Perhaps even more puzzling is the fact that the independent and ‘opposition’ media rarely detail the rule-of-law budget conditionality proceedings.

I have interviewed numerous independent Hungarian experts on the matter. All believe that journalists face limitations in covering this story. The negotiation process is technically complicated and non-transparent. Moreover, the lack of attention from government sources, coupled with the dominance of Fidesz-aligned media outlets, seems to have diminished interest and engagement with the matter.

Avoiding a potential future economic recession could hinge on the disbursement of the EU structural funds. Yet, interestingly, independent news sources rarely discuss the issue. If nobody is talking about it, Orbán may not feel the need to concoct a victim cover-story.

Anti-LGBTQ propaganda

The most prominent enemy in this year’s Tusványos speech was the LGBTQ+ community. A new Hungarian so-called ‘child protection law’ suggests links between homosexuality and child abuse. This law has taken a front seat in Orbán’s propaganda machinery in recent years. Rolling back this homophobic policy is part of the EU’s conditional requirement for obtaining funding. Regardless, Orbán has become even more vocally anti-LGBTQ.

Rolling back Hungary's homophobic 'child protection law' is part of the EU’s conditional funding requirement. Regardless, Orbán has become even more vocally anti-LGBTQ

This is a carefully calculated move. The EU budget’s horizontal enabling conditions, tied to the Charter of Fundamental Rights, are applicable only to funds directly concerned with the fundamental rights addressed by the funding programmes. For instance, €43 million concern supporting refugees’ integration. The EU can withhold these funds based on Hungary’s violation of refugee rights. Orbán is hoping that the EU withhold only some of the funds as a result of his party's violations of LGBTQ rights.

In an attempt to secure the EU funds, the Fidesz government has implemented legislative changes to strengthen the independence of the Hungarian judiciary. Despite this, to avoid losing face entirely, Orbán appears to be planning to stick to his anti-LGBTQ stance.

Orbán might be hoping that his judicial reforms will be sufficient to secure most of the EU funds. But he will have to let go of funding for operative programmes that are, for instance, concerned with early child education; this will remain blocked because of Hungary's homophobic ‘child protection law'. If Orbán does succeed in securing funds, the EU’s budget conditionality tools will need refining.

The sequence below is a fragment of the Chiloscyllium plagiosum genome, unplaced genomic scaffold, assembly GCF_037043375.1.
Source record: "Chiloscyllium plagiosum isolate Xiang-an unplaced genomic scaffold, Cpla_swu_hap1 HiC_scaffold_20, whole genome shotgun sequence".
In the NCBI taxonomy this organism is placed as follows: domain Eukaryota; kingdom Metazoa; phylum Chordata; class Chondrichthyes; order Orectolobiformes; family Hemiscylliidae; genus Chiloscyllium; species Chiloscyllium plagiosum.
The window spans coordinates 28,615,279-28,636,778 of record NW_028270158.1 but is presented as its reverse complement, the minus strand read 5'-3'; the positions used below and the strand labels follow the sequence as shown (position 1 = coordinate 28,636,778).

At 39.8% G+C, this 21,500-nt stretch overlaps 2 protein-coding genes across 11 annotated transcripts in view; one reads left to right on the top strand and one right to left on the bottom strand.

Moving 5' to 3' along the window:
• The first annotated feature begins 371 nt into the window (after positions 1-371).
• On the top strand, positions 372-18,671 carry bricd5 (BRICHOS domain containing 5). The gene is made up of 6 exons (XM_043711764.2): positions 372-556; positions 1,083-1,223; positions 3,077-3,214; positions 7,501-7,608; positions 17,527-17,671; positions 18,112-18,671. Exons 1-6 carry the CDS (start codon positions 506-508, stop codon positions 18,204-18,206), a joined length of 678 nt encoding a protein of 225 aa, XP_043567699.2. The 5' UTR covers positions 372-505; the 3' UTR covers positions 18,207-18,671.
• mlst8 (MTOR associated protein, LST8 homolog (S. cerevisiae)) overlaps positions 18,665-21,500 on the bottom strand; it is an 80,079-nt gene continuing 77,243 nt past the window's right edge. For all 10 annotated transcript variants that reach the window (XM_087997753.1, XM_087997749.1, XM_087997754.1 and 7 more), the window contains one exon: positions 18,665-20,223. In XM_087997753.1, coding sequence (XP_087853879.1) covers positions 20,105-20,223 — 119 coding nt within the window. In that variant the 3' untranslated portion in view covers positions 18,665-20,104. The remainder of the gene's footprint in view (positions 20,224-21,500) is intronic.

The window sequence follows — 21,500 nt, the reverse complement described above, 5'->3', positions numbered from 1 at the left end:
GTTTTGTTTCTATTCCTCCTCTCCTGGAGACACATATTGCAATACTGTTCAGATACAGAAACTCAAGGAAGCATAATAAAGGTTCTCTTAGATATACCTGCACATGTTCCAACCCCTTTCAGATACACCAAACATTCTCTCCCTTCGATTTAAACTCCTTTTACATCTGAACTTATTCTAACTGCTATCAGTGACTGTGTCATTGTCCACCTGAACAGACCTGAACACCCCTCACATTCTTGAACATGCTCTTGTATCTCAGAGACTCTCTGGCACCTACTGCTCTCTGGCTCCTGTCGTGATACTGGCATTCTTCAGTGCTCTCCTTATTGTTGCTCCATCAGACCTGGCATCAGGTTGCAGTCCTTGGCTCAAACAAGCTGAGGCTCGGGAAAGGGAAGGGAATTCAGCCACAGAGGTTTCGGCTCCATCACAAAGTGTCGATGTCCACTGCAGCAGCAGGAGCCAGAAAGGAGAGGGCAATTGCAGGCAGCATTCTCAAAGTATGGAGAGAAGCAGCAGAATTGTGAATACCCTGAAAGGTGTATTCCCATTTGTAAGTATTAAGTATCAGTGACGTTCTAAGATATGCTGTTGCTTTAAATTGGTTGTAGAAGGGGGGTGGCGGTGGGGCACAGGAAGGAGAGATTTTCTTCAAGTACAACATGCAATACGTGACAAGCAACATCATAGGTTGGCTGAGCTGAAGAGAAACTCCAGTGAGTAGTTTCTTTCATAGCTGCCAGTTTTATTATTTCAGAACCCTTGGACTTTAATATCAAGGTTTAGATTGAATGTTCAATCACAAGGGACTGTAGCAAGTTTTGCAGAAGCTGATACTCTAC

The combination of the 2023 Tusványos speech, withholding information on the budget bargaining, and propagating homophobic sentiments, is therefore likely a way for Orbán to manage expectations in relation to his failure to secure all EU funding.

Viktor Orbán needs to safeguard his strongman image. Appearing to cave in entirely to EU demands risks weakening his eminence among core Fidesz supporters.

This article presents the views of the author(s) and not necessarily those of the ECPR or the Editors of The Loop.


photograph of Kinga Korányi
Kinga Korányi
PhD Candidate, Hertie School, Berlin

Kinga's research explores the conditions for the emergence of welfare policy transfers in a comparative framework, focusing on Canada, Switzerland and the United States, in order to understand contemporary and future policy directions for the EU’s cohesion agenda.

She holds a Bachelor of Arts in History and Political Science from McGill University, and a Master of Arts in European Studies (European Policy) from the University of Amsterdam.

Her MA thesis investigates the implementation and monitoring of EU cohesion funds in Hungary.

Kinga’s current research interests include European integration, cohesion policy, rule of law debates within the EU, and contemporary Hungarian politics.

She tweets @KingaKoranyi